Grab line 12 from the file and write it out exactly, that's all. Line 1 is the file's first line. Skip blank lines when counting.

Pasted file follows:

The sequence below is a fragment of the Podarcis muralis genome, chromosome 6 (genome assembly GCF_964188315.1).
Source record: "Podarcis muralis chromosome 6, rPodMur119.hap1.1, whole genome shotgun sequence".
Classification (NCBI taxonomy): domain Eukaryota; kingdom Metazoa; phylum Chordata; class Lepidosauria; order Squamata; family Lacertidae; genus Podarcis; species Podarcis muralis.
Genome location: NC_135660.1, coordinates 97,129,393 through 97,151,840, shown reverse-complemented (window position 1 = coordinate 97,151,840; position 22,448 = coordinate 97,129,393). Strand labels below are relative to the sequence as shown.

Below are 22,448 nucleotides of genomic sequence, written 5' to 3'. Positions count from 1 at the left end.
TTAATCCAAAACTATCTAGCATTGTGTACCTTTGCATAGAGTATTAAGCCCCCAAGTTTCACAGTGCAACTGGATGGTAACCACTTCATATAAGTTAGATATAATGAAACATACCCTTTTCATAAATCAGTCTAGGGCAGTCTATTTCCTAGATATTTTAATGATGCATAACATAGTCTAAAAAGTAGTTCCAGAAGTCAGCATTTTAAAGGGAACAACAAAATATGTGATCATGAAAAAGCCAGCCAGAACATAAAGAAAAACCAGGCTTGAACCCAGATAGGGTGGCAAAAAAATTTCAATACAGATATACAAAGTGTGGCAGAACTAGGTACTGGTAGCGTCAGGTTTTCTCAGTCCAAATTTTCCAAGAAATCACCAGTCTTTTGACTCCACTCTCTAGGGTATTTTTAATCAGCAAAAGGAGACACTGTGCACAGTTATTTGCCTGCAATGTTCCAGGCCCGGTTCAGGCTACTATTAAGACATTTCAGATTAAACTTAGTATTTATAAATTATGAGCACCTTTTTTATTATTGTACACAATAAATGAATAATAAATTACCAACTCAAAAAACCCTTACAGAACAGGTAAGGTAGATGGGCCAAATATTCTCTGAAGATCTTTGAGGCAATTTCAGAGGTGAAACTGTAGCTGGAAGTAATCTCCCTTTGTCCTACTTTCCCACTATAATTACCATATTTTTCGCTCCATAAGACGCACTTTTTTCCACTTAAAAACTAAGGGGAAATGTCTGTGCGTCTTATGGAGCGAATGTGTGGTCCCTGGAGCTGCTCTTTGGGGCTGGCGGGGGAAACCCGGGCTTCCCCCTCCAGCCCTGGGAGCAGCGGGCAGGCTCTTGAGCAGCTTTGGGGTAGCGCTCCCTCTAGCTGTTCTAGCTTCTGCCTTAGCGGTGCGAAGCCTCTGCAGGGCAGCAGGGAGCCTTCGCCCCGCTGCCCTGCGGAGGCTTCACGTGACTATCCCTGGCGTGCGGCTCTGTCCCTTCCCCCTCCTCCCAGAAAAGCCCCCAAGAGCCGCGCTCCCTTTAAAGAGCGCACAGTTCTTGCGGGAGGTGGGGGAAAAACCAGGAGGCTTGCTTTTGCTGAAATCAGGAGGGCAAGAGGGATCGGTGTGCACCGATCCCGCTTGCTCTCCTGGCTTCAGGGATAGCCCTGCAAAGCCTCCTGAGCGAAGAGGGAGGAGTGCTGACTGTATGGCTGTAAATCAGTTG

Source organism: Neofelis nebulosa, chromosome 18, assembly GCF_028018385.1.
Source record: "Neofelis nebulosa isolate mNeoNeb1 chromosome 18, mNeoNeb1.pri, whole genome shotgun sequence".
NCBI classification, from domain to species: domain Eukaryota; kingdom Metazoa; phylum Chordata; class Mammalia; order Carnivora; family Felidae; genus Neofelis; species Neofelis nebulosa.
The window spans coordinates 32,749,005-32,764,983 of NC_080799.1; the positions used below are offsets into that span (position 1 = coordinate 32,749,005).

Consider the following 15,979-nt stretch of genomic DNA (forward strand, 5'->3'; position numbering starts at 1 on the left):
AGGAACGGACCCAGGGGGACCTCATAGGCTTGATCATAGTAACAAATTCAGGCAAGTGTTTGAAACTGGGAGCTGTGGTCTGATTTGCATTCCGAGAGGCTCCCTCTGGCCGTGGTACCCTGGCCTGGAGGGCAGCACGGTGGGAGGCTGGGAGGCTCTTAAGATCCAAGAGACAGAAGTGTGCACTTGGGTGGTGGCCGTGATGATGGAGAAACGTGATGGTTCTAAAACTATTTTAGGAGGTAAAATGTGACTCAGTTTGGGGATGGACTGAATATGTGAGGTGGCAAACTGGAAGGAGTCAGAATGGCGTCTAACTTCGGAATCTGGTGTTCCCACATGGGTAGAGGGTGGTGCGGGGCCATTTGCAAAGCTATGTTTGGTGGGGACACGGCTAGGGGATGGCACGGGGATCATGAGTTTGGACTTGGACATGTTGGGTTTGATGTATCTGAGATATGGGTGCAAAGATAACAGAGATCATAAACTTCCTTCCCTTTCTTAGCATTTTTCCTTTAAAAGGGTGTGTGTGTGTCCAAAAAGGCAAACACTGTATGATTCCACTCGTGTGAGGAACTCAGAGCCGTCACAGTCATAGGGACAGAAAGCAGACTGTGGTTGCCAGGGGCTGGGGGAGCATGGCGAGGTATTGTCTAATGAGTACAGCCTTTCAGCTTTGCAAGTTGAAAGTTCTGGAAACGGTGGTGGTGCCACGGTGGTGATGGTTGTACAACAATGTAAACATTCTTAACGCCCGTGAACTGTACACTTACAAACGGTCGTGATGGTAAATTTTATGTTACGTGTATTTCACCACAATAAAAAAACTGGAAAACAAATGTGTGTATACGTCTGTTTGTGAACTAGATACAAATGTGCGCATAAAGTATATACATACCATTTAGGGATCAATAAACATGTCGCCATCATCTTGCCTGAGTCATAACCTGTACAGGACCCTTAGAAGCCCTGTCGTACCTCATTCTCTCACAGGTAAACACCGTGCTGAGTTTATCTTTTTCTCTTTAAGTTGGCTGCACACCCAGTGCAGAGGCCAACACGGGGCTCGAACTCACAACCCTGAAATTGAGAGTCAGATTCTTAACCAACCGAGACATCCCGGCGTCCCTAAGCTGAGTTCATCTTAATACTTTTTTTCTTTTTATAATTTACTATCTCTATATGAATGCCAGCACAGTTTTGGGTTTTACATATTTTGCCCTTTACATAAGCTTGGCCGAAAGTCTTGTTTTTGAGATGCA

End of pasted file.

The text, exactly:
AGGAACGGACCCAGGGGGACCTCATAGGCTTGATCATAGTAACAAATTCAGGCAAGTGTTTGAAACTGGGAGCTGTGGTCTGATTTGCATTCCGAGAGGCTCCCTCTGGCCGTGGTACCCTGGCCTGGAGGGCAGCACGGTGGGAGGCTGGGAGGCTCTTAAGATCCAAGAGACAGAAGTGTGCACTTGGGTGGTGGCCGTGATGATGGAGAAACGTGATGGTTCTAAAACTATTTTAGGAGGTAAAATGTGACTCAGTTTGGGGATGGACTGAATATGTGAGGTGGCAAACTGGAAGGAGTCAGAATGGCGTCTAACTTCGGAATCTGGTGTTCCCACATGGGTAGAGGGTGGTGCGGGGCCATTTGCAAAGCTATGTTTGGTGGGGACACGGCTAGGGGATGGCACGGGGATCATGAGTTTGGACTTGGACATGTTGGGTTTGATGTATCTGAGATATGGGTGCAAAGATAACAGAGATCATAAACTTCCTTCCCTTTCTTAGCATTTTTCCTTTAAAAGGGTGTGTGTGTGTCCAAAAAGGCAAACACTGTATGATTCCACTCGTGTGAGGAACTCAGAGCCGTCACAGTCATAGGGACAGAAAGCAGACTGTGGTTGCCAGGGGCTGGGGGAGCATGGCGAGGTATTGTCTAATGAGTACAGCCTTTCAGCTTTGCAAGTTGAAAGTTCTGGAAACGGTGGTGGTGCCACGGTGGTGATGGTTGTACAACAATGTAAACATTCTTAACGCCCGTGAACTGTACACTTACAAACGGTCGTGATGGTAAATTTTATGTTACGTGTATTTCACCACAATAAAAAAACTGGAAAACAAATGTGTGTATACGTCTGTTTGTGAACTAGATACAAATGTGCGCATAAAGTATATACATACCATTTAGGGATCAATAAACATGTCGCCATCATCTTGCCTGAGTCATAACCTGTACAGGACCCTTAGAAGCCCTGTCGTACCTCATTCTCTCACAGGTAAACACCGTGCTGAGTTTATCTTTTTCTCTTTAAGTTGGCTGCACACCCAGTGCAGAGGCCAACACGGGGCTCGAACTCACAACCCTGAAATTGAGAGTCAGATTCTTAACCAACCGAGACATCCCGGCGTCCCTAAGCTGAGTTCATCTTAATACTTTTTTTCTTTTTATAATTTACTATCTCTATATGAATGCCAGCACAGTTTTGGGTTTTACATATTTTGCCCTTTACATAAGCTTGGCCGAAAGTCTTGTTTTTGAGATGCA